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Senate Hearing Shows Natural Gas is Reducing Emissions, Supporting the Grid as EV Usage Rises

Natural gas has played the leading role in reducing carbon emissions in the United States during the past 15 years and is now supporting a durable and reliable electric grid during the buildout of electric vehicles, according to members and witness at a Senate Environment and Public Works Committee hearing held on Wednesday focused on American energy security and climate solutions.

Sen. Dan Sullivan (R-Alaska) utilized a chart displaying the emissions increases and reductions of several major global economies between 2005 and 2020. The results were unmistakable: the United States reduced its CO2 emissions by 970 million metric tons during that period – more than any other major economy in comparison.

Sullivan then asked the witnesses testifying what caused the drop in emissions, and Kathleen Sgamma, president of the Western Energy Alliance said that the unequivocable answer is the U.S. shale revolution, which boosted the use of natural gas in America’s energy mix:

“A realistic approach is to recognize that the increased use of natural gas in the electricity sector has already been the [emissions reduction] equivalent of 190 million EVs on the road.”

Katherine Stainken, VP of Policy at the Electrification Coalition, also highlighted the buildout of renewables during that time period, but Sgamma pointed out that natural gas was the main contributor to the country’s reduced emissions:

“In the electricity sector, fuel switching to natural gas has reduced more greenhouse gas than wind and solar combined. We’ve reduced about 3.5 billion tons of GHG emissions compared with about 2.1 billion by renewables, and we did that without incentives, without subsidies, we did that through market investment and increased production of natural gas.”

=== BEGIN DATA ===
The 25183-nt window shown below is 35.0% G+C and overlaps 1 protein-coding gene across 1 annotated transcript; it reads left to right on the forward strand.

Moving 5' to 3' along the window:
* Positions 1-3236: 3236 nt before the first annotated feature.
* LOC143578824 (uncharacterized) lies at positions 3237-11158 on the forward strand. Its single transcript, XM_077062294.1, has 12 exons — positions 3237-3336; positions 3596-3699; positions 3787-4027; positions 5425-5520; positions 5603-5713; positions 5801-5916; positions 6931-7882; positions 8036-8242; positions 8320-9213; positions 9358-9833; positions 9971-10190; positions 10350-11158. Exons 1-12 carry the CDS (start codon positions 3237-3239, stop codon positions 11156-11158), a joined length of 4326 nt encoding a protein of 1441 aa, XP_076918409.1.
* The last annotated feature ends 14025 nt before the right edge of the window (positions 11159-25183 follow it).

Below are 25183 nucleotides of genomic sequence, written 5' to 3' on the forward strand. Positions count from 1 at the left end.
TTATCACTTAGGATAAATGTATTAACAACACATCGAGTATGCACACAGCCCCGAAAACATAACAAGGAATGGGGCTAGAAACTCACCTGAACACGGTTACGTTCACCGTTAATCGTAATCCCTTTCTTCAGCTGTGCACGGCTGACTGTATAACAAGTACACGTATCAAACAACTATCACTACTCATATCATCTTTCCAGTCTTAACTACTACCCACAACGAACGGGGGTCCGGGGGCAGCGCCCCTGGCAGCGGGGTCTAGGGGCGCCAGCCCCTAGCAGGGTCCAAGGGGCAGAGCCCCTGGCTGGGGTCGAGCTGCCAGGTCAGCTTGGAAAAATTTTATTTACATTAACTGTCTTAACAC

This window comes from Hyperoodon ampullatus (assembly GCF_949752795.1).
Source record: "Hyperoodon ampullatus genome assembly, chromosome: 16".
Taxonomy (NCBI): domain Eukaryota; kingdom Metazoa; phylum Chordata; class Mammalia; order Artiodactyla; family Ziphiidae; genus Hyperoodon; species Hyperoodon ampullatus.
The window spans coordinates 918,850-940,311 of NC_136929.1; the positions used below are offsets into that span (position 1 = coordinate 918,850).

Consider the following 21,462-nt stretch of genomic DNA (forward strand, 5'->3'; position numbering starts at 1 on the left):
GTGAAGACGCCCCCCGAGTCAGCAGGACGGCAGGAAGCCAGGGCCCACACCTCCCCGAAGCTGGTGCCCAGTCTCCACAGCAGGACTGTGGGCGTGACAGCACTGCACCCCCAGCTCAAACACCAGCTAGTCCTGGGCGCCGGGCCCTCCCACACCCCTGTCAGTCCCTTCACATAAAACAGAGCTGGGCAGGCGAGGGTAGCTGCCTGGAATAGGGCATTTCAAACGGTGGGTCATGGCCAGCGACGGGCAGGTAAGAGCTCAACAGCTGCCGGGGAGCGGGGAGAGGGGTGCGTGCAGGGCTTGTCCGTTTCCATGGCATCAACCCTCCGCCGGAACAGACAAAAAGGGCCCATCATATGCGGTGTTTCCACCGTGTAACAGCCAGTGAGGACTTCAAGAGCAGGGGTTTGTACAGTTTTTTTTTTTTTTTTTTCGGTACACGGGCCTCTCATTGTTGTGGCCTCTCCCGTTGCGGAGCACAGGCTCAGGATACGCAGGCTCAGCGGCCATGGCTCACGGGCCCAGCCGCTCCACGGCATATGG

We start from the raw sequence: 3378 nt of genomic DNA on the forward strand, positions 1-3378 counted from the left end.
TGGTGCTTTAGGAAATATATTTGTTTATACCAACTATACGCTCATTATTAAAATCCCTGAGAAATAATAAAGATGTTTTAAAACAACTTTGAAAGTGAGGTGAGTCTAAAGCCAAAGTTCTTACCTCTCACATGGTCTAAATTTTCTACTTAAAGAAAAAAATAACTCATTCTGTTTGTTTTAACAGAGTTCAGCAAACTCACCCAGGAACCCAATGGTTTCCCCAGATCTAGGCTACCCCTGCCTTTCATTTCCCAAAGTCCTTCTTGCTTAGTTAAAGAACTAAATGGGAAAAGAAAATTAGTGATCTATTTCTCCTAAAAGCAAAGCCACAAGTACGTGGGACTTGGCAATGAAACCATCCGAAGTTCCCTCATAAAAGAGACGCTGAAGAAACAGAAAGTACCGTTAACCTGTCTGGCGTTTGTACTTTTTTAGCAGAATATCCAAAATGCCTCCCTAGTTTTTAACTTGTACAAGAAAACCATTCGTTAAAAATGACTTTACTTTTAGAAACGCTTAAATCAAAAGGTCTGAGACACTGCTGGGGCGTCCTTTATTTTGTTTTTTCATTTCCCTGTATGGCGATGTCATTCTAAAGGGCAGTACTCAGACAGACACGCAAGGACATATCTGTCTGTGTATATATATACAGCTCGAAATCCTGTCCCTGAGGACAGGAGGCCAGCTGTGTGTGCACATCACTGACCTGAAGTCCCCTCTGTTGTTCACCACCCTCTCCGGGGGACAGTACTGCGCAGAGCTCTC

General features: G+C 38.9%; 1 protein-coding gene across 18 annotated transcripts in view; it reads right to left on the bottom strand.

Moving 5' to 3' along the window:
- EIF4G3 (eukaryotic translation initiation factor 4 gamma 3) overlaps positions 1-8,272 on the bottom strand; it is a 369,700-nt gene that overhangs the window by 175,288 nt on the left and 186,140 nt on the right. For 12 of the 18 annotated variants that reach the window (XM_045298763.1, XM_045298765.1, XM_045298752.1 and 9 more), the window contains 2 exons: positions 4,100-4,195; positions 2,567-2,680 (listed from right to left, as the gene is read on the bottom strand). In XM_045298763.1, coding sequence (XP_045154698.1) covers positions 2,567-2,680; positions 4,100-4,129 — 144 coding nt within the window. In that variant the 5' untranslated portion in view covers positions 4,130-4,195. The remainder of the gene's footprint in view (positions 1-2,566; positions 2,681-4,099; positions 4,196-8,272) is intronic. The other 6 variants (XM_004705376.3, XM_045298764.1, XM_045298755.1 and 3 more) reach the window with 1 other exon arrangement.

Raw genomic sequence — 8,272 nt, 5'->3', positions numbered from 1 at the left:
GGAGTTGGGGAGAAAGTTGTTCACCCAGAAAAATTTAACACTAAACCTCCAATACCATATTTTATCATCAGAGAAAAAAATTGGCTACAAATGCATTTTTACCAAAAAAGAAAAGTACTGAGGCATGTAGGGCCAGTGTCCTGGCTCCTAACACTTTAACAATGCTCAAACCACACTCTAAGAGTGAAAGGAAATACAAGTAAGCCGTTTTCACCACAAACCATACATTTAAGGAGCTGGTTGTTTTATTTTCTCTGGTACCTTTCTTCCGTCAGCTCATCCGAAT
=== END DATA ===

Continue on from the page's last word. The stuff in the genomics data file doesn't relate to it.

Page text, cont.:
The development of renewables is also reliant on natural gas to provide dispatchable power with the Washington Post calling natural gas the “secret friend” and reporting:

“Because these sources of electricity generation are ‘intermittent’ — solar fluctuates with weather and the daily cycle, wind fluctuates with the wind — there has to be some means of continuing to provide electricity even when they go dark. And the more renewables you have, the bigger this problem can be. … Solving that problem has ironically involved more fossil fuels — and more particularly, installing a large number of fast-ramping natural gas plants, which can fill in quickly whenever renewable generation slips.”

Senators from both parties touted the positive climate impacts of EVs. But even committee Chair Sen. Tom Carper (D-Del.) observed that EVs are not going to overtake internal combustion engine vehicles in the near future, showing the need for a strong oil sector as part of America’s energy security:

“We’re not going to switch to electric vehicles overnight. We’re going to be driving vehicles that use liquid fuels for a long time. That’s the reality we live with. … We’re not in a post-liquid fuels world.”

Additionally, EVs are only as clean as the energy sources they consume, and natural gas will be an essential and reliable component of electricity generation today and into the future.